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Robinson Cano is Terribly Missed in New York Yankees Inconsistent, Struggling Offense

June 2nd, 2014 at 11:59 PM
By Doug Rush

It was the revenge of Robinson Cano on Monday night as the Seattle Mariners finished off a three-game sweep of the New York Yankees; Monday night's game was the makeup from their game that got rained out in early May.

The Mariners offense, which was once looked at as being inept and lacking firepower, ended up scoring 10 runs on the Yankees; six off Yankees starter David Phelps, and left the Yankees scratching their heads as they prepare to have the Oakland A's come into town for their next series at home. In the three game series, the Yankees ended up getting outscored by the Mariners 20-7.

Over the last four games, three of which were against the Minnesota Twins and the last one against the Mariners, the Yankees offense mustered up a total of eight runs against two teams who are not looked at as playoff contenders, yet the Yankees, with a $200-million plus payroll and all stars in their lineup like Jacoby Ellsbury, Brian McCann and Derek Jeter, could only scratch across eight runs against two dismal teams this past weekend.

Fans aren't going to like what we're about to say, but it's a cold, hard fact and the truth; Cano's bat, presence and skill is sorely missed in the Yankees lineup in 2014.

Sure, it would have been tough to explain to the fan base giving a 31-year-old second basemen a 10-year deal after Alex Rodriguez's deal given his injuries and status with Major League Baseball (although right now, the Yankees could desperately use A-Rod and his bat in the lineup too, but that's for another day), but right now, the Yankees are paying for not coughing up the dough for Cano.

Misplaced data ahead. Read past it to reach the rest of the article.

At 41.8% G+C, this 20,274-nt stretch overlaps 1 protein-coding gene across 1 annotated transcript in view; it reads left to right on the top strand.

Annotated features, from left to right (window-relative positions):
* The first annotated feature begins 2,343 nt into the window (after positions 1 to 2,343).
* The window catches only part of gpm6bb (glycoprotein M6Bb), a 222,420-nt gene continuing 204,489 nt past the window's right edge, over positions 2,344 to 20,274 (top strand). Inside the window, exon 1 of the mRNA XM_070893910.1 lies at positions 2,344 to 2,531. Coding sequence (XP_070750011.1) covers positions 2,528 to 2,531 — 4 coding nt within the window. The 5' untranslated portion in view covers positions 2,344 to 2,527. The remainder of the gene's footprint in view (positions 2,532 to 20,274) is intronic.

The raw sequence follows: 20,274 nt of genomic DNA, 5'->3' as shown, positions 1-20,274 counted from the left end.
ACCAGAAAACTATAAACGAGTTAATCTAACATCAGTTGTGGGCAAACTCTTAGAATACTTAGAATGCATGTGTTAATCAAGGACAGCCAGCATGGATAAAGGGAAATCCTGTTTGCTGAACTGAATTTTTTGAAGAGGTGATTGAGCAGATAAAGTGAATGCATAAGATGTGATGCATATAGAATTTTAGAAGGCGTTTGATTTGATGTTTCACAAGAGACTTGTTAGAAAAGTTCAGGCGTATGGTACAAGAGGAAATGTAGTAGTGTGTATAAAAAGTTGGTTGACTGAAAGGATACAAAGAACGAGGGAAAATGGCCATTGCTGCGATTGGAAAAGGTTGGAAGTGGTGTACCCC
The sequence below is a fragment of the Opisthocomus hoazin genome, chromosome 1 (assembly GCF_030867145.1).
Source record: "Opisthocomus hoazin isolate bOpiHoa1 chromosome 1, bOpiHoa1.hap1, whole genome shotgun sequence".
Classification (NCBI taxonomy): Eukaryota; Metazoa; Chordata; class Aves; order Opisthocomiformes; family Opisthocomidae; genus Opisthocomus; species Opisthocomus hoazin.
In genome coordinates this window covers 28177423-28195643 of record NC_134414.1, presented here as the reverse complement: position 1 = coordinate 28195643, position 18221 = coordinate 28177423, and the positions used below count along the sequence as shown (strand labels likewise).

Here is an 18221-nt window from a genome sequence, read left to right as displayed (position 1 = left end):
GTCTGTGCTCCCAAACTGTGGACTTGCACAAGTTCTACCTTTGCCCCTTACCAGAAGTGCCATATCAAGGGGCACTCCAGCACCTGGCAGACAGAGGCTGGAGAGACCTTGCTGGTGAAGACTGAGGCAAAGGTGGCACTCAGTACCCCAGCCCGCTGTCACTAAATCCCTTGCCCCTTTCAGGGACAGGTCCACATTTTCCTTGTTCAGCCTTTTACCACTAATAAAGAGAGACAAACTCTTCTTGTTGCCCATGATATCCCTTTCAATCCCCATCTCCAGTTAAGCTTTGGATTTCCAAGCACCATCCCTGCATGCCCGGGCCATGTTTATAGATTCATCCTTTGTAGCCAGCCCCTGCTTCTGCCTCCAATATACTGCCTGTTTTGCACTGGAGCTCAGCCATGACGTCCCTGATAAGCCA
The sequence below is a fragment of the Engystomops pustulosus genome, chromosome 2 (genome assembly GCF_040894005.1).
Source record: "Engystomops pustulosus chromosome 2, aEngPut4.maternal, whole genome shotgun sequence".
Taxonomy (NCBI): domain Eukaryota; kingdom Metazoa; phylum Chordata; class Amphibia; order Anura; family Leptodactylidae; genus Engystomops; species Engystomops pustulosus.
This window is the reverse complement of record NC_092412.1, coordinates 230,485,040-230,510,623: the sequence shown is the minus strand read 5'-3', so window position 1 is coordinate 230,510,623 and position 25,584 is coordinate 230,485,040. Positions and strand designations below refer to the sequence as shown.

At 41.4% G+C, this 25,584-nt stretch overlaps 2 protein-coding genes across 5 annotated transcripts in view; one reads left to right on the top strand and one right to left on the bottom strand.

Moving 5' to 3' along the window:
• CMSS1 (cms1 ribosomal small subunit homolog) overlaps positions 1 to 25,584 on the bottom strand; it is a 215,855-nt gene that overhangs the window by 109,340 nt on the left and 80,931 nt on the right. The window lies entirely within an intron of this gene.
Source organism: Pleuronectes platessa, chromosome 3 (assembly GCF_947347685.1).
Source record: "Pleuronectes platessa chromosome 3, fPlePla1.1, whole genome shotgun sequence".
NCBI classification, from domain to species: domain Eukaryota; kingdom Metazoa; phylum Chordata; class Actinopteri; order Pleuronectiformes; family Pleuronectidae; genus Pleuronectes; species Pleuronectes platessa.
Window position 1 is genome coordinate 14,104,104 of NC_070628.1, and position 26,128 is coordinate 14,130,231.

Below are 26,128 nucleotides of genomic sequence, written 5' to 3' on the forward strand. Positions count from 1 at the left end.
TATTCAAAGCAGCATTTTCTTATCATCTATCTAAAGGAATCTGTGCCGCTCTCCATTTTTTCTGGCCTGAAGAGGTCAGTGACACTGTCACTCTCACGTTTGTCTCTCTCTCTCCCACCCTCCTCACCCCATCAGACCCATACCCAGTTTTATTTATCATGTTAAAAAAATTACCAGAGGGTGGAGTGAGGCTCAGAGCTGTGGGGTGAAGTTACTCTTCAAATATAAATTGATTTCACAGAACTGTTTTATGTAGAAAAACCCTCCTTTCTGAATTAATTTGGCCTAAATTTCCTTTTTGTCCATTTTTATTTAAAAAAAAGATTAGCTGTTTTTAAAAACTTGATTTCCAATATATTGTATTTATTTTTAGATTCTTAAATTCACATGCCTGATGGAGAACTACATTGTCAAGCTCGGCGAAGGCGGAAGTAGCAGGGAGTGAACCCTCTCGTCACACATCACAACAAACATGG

It's tough to lose a team's best player, which Cano had become with A-Rod, Mark Teixeira and Derek Jeter's aging over the last couple of years. Cano hit for power and average and was a Gold Glove second basemen. Sure, he might not have hustled down the line to first base, but he also played 99 percent of a season and stayed healthy; something a lot of players on the Yankees are having an issue with over the last two years.

After Monday, Cano is hitting .327 with two home runs and 31 RBI. Sure, the home runs aren't there; something expected when going from Yankee Stadium to Safeco Field, but Cano is still a solid hitter who can hit the ball all over the field and can still drive in runs, which is exactly what he is doing for the Mariners and not the Yankees in 2014. Do you think the Yankees could use a .327 hitter in the middle of their lineup right now driving in runs? You bet they do.

Sure, Cano doesn't make the Mariners a World Series contender and who knows if Cano will ever win another championship in the majors, but he sure made the Yankees a better team. Now, you can't look at Brian Roberts and say he's a terrible replacement because he's done just about everything asked of him this season on a one-year deal, plus it's hard to compare Cano, whose clearly in the prime of his career to Roberts, who is at the end of his.

But with Teixiera out of the lineup, along with Carlos Beltran missing time due to injuries and A-Rod serving a season-long suspension, and to go along with everyone not named Yangervis Solarte struggling to produce runs, the Yankees are finding out the hard way why they sorely miss Cano in their lineup.

Should the Yankees have given him 10 years? No. But their stance to stay at $175 million when he was clearly their best player is clearly biting the Yankees in the rear-end thus far.

You can cheer or boo Cano all you want for his business decisions, but his offense not in the Yankees lineup is being felt this season and with the lack of offense being generated over the last couple of games, Robinson Cano sure would be useful in the Bronx right about now.

 

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Tags: Baseball, MLB, New York, New York Yankees, Robinson Cano, Seattle Mariners

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